“Amelie” is a French romantic comedy from 2001. This fantastic film is life affirming and heart-warming on so many levels. Whenever I watch this movie, it gives me a sense that all is well with the world. It revives my faith in people and reminds me of how we are capable of caring for each other, while living with our own priorities, fears, shortcoming and strengths. It also reminds me that we can change the world by being more sensitive to everyone’s struggles and personal journeys.
Many women reaching their 60s today are not prepared financially for retirement. After years of hard work, building our careers and supporting our families, the idea of “retirement” seems a distant dream.
“Thrive: The Third Metric to Redefining Success and Creating a Life of Well-Being, Wisdom and Wonder,” is the latest book by Arianna Huffington. Arianna was born in Greece. She moved to England as a teenager and graduated from Cambridge University with a degree in Economics. The mother of two teenage daughters, she also happens to be the well-known co-founder and editor in chief of Huffington Post and the author of 13 books.
Fear is a powerful emotion. It is so strong, instinctual and deeply woven into the way we interact with our world. A lot of spiritual teachers and psychologists say that fear and love are the only real human emotions and that every other emotion comes from them.
Fear is also a primitive emotion. It is the anticipation that something bad is going to happen – like a sabre tooth tiger jumping out of the bushes. These are the things our primitive brain had to worry about.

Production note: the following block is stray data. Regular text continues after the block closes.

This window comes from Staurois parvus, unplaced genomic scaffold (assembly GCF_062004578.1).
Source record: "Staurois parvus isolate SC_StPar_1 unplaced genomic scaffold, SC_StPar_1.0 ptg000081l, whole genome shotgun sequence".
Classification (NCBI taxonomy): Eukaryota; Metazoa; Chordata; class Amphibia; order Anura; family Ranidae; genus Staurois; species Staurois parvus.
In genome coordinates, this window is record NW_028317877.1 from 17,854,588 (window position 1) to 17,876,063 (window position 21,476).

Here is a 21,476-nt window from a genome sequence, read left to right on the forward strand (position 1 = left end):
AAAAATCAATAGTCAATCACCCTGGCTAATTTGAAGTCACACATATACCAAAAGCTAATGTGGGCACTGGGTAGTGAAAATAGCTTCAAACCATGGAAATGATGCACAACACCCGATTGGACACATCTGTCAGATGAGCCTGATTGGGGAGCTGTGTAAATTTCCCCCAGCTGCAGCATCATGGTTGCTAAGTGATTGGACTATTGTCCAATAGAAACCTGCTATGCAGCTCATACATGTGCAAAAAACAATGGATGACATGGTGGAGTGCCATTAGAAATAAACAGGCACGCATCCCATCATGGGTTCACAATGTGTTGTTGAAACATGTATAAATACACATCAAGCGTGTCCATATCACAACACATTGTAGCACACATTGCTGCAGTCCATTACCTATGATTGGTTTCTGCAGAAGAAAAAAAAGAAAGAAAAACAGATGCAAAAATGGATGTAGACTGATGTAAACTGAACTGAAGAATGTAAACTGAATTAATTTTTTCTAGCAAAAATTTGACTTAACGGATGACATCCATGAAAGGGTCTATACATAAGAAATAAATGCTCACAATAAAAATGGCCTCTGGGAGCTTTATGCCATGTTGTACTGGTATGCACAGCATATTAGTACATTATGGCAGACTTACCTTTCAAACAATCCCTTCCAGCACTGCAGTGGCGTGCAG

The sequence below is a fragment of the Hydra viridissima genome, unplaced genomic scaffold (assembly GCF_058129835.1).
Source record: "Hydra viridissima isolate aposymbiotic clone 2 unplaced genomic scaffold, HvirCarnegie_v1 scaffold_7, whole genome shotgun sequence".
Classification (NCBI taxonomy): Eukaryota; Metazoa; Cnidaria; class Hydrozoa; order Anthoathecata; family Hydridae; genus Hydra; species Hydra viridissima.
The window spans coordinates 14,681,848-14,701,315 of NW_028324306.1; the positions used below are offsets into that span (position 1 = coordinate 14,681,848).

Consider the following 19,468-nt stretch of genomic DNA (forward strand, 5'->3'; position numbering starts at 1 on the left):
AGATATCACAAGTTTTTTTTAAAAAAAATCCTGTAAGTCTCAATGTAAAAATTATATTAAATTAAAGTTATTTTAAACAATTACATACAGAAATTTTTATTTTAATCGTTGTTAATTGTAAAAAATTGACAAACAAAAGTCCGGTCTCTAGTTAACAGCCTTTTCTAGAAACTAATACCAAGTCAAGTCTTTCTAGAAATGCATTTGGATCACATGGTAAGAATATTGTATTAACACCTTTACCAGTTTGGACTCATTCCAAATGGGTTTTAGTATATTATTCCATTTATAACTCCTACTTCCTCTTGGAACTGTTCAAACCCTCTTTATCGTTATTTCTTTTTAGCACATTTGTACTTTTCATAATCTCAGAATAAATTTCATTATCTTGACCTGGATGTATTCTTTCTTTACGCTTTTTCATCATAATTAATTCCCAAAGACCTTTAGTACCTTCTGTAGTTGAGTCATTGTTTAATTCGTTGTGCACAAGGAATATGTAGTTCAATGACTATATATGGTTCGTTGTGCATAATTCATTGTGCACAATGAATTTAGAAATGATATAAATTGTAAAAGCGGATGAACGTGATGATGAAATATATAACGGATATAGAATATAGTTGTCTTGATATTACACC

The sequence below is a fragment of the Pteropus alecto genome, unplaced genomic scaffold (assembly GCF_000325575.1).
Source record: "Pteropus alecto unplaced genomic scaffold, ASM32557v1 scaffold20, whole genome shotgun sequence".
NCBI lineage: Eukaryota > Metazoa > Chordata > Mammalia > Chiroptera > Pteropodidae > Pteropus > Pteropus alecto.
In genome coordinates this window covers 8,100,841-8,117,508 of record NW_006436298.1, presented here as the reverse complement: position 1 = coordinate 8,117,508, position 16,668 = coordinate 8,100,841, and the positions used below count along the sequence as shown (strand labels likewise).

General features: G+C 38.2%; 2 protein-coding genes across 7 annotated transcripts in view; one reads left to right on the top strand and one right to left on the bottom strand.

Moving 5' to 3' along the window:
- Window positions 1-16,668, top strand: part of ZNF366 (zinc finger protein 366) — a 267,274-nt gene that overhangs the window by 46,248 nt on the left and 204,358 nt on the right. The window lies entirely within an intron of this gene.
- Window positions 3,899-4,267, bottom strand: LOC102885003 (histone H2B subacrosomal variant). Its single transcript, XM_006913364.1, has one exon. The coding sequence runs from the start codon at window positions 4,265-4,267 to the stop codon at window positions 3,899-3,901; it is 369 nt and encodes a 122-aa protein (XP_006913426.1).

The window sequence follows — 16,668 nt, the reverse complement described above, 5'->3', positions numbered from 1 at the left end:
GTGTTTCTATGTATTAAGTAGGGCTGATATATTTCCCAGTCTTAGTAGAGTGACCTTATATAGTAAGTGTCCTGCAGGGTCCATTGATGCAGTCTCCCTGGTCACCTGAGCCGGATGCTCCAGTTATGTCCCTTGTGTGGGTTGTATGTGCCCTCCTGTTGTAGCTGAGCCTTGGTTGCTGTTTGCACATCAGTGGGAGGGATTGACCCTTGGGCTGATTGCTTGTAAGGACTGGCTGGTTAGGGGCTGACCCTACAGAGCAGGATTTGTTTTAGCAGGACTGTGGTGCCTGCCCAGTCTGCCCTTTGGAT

Why is a 60-year-old woman going to see “Frozen”, an animated children’s Disney movie, for the third time? The answer is that this film quite honestly changed my life.
In a recent US Senate hearing, Elizabeth Isele, co-founder of Senior Entrepreneurship Works and Conchy Bretos, the CEO of MIA Senior Living Solutions outlined the opportunities and challenges facing older entrepreneurs. Presenting to a panel of senators and government officials, they explained that small businesses provide huge value to the economy. They also revealed that, in fact, individuals between 55 and 64 make up the largest percentage of new small business owners.
“The Way” is a most inspiring film, showing that we can find solutions in the most unexpected places. In this film, Tom, played by Martin Sheen, is an American doctor who comes to France to collect the remains of his adult son killed in the Pyrenees during a storm. His son had been walking the 800km long Camino de Santiago, a path for pilgrims when he died. Tom leaves his familiar life in California and begins a journey that he hopes will help the healing process.
As a traveler, there are moments when find yourself in a new place and realize your life has changed. It may be while you are shopping in a busy market or walking along a beach at sunset. You may be visiting an ancient cathedral or viewing an iconic historical building. It is that moment when you realize something has switched on in your heart.
“Orphan Train” is a fascinating story of friendship between women from two generations. According to a New York Times review, the book is “A revelation of the universal yearning for belonging, for family, for acceptance and, ultimately, the journeys we must all make to find them.”
Nancy Collamer is my guest on this latest episode the Sixty and Me Show. Nancy is a well-known career coach and author of a book called “Second Act Careers: 50 Ways to Profit from Your Passions in Semi-Retirement.” As a blogger for Next Avenue and Forbes, she writes about issues facing older women in “semi-retirement”.